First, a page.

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Long IslandColumnistsDan Janison

President Joe Biden faces high hurdles to unity but easier bar for demeanor

President Joe Biden signs documents including an inauguration

President Joe Biden signs documents including an inauguration declaration in the President's Room at the U.S. Capitol after his swearing-in on Wednesday. Credit: EPA / Jim Lo Scalzo

President Joe Biden spoke in the opening moments of his elected term of "uniting to fight the foes we face — anger, resentment and hatred, extremism, lawlessness, violence, disease, joblessness and hopelessness."

After four-plus years of Donald Trump's nasty messaging, Biden's 21-minute address offered balm. Endorsing decency over cynicism, truth over lies, love over hate, and reason over lunacy sets a tone that sounds welcome enough to a mass audience.

"With unity, we can do great things, important things," Biden said.

That used to be a very typical sentiment from someone who just won an election. For the moment the old normal works for Biden.

"We can treat each other with dignity and respect," he suggested. "We can join forces, stop the shouting, and lower the temperature."

At age 78, however, Biden undoubtedly knows that an appeal to better manners will take the United States only so far. For contrast, he mixed in a patriotic tone of defiance.

"Here we stand, just days after a riotous mob thought they could use violence to silence the will of the people, to stop the work of our democracy, to drive us from this sacred ground," he said. "It did not happen. It will never happen. Not today. Not tomorrow. Not ever."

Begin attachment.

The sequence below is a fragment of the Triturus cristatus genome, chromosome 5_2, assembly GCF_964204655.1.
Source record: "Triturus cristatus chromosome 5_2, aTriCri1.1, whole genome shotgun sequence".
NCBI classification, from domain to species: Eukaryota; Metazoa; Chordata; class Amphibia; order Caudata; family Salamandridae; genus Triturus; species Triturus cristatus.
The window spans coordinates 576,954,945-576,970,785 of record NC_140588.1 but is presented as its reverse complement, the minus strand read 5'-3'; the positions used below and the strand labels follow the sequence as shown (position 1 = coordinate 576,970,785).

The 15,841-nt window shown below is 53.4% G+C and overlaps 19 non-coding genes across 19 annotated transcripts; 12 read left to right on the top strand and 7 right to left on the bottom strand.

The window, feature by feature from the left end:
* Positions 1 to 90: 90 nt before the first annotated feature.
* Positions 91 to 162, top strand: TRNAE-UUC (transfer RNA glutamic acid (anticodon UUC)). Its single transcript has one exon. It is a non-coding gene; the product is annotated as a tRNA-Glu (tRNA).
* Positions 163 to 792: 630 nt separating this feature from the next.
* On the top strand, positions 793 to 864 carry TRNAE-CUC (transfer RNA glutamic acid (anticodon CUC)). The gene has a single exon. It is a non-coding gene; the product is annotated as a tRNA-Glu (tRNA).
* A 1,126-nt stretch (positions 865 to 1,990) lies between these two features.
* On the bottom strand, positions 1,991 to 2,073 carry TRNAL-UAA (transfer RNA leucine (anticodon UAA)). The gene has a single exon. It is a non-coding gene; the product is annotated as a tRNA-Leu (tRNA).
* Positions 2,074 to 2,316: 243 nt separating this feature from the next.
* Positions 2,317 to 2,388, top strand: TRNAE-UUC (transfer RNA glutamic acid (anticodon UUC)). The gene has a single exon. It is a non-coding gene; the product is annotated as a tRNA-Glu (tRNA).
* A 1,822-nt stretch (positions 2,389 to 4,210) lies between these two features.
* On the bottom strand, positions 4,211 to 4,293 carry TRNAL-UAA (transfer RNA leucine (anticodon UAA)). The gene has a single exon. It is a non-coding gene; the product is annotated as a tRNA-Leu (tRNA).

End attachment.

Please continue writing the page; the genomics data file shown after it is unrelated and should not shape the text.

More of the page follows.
Rest assured, tension will build again on all sides over whatever recovery programs, reforms and compromises Biden seeks. After all, White House soundscapes change far more easily than Capitol Hill landscapes.

Partisan knives have been razor-sharp for a long time. The new Senate class is split evenly between Biden's Democrats and Senate GOP leader Mitch McConnell's Republicans. With Vice President Kamala Harris able to break tie votes, Sen. Chuck Schumer heads the thinnest of all possible majorities. The House remains in Democratic hands under Speaker Nancy Pelosi, but includes more Republicans than it did last year.

Even within party caucuses, unity will be elusive.

Loyalty to the ex-president's impulses has emerged as a fault line within Republican ranks. The defeated president has even talked about spinning off a new party from the GOP. On the Democratic side, so-called moderates and centrists can be expected to slug out key details of legislation with so-called leftists and radicals.

Some of the simpler portions of Biden's agenda won't require consensus to blossom, such as reversing Trump's transgender ban in the military and issuing new executive orders on the coronavirus, immigration and the environment. But agreement on big crisis-time bills and budgets will require hard bargaining.

Like most adults, Biden should have no trouble behaving more properly than Trump did. He'd only need to negotiate, refrain from tweeting malicious lies, set conventional ethical standards, avoid illegal campaign activity and nepotism, appoint qualified professionals and make proper use of the White House and other public resources.

Such is the low bar Trump set for the presidency. Hopefully Biden can raise the standards.

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